The Extraordinary Journey of the Fakir Who Got Trapped in an Ikea Wardrobe by Romain Puertolas, a big hit in France and 36 countries worldwide, is a delightful first novel.
Our hero, Ajatashatru Oghash Rathod, a notable charlatan from a remote Indian village, famous for “swallowing retractable swords, eating broken glass made from zero calorie sugar, stabbing his arms with fake needles and a heap of other conjuring tricks”, begins his adventure in Paris. His destination is IKEA and his mission is to buy the bed of nails, Hertsyörbåk model.
Armed only with a broken pair of Police sunglasses, a fake 100-Euro note and without money for a hotel room Rajasthan hides in IKEA store overnight in a blue metal wardrobe,“the signature piece of the all-new American Teenager collection,” which then gets shipped out. Ajatashatru ends up in a truck with seven Sudanese refugees being trafficked to England. Learning from the men what they have gone through to get to one of the “good countries,” he reflects: “To the police, they were illegal aliens; to the Red Cross, they were people in need. It was unsettling to live with such a duality and with constant fear in the gut.”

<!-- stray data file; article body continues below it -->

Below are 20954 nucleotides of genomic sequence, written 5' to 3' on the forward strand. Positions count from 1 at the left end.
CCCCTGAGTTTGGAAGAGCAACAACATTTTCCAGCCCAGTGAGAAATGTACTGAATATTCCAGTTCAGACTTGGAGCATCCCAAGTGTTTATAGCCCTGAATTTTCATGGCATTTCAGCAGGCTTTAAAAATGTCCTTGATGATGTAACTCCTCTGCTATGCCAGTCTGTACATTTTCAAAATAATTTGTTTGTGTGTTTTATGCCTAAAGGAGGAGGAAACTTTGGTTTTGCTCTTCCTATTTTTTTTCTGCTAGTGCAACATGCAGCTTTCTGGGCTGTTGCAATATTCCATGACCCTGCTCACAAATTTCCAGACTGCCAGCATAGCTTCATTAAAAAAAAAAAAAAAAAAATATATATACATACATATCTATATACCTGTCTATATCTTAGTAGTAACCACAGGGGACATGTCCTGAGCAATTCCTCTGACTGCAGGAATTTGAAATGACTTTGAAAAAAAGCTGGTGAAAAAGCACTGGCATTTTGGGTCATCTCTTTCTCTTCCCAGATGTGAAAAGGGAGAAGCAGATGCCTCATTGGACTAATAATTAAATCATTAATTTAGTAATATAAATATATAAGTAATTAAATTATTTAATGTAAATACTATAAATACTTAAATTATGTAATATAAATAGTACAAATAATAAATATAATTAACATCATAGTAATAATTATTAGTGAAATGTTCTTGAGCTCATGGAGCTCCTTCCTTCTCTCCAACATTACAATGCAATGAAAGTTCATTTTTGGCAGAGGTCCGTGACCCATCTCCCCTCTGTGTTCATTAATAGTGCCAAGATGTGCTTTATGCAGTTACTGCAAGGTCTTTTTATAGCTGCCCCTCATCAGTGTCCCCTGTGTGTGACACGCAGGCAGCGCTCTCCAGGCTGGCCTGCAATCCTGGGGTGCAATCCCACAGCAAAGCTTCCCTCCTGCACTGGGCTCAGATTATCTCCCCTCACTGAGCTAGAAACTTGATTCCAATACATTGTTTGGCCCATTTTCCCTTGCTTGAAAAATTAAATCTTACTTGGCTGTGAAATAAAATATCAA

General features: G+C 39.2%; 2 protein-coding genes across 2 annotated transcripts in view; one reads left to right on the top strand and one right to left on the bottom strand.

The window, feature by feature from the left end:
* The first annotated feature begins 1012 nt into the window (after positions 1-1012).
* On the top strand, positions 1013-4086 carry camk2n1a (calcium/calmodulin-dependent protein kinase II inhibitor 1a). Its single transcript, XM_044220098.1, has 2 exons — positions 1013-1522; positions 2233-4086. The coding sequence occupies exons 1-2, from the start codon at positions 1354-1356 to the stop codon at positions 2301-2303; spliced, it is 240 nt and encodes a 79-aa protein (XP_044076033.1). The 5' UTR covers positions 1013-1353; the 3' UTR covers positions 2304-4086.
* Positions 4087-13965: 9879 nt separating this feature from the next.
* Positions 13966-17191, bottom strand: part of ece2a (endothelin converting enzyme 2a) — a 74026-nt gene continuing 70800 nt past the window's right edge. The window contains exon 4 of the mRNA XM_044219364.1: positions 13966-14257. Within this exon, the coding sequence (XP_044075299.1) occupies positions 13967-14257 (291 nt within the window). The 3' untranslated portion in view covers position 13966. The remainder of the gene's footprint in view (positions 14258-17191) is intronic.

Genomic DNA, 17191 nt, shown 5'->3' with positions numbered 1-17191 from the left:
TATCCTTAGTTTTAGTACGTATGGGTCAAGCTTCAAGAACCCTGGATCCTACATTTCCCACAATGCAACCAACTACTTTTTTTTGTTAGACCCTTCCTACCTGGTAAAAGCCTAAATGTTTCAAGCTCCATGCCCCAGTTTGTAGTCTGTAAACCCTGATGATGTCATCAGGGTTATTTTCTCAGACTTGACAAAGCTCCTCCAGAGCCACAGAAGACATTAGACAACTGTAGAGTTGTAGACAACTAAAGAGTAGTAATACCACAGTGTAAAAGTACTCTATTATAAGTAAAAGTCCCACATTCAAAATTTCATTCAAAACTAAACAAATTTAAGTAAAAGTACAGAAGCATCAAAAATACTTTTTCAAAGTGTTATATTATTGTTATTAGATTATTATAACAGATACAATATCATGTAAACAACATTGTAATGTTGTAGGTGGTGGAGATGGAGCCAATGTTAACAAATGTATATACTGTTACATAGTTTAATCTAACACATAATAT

Ajatashatru’s European voyage around the continent is full of discoveries: he travels to Italy in a suitcase, flies to Libya in a hot air balloon and writes his first bestselling novel on his shirt. The fakir learns about immigration, friendship, and love. He slowly understands that tricking people will not lead to a fulfilling life.
Despite the whimsical title The Extraordinary Journey of the Fakir Who Got Trapped in an Ikea Wardrobe is a simple novel of change. It’s witty, quirky, and lighthearted.
The novel reminded me of The Hundred-Year-Old Man Who Climbed Out the Window and Disappeared and The Girl Who Saved the King of Sweden by Swedish author Jonas Jonasson.